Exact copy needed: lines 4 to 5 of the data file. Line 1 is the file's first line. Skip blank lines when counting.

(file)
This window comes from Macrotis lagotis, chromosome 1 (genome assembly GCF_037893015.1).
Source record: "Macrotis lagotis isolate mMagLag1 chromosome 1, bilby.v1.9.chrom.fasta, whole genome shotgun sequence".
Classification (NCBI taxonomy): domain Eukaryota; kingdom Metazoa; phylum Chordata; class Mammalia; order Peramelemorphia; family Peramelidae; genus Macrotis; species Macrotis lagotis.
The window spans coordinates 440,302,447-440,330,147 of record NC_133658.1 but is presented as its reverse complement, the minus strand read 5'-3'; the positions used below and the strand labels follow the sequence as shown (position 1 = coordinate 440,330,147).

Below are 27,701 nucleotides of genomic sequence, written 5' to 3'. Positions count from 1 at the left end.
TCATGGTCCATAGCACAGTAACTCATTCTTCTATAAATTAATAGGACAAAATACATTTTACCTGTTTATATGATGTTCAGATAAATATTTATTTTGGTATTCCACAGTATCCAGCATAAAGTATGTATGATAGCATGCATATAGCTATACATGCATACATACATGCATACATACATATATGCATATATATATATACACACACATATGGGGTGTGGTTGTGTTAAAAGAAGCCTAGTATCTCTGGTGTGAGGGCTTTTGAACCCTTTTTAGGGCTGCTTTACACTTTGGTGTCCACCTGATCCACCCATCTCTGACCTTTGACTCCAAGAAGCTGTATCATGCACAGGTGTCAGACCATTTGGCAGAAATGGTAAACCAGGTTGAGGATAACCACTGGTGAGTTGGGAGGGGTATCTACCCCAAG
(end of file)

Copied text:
The window spans coordinates 440,302,447-440,330,147 of record NC_133658.1 but is presented as its reverse complement, the minus strand read 5'-3'; the positions used below and the strand labels follow the sequence as shown (position 1 = coordinate 440,330,147).

Below are 27,701 nucleotides of genomic sequence, written 5' to 3'. Positions count from 1 at the left end.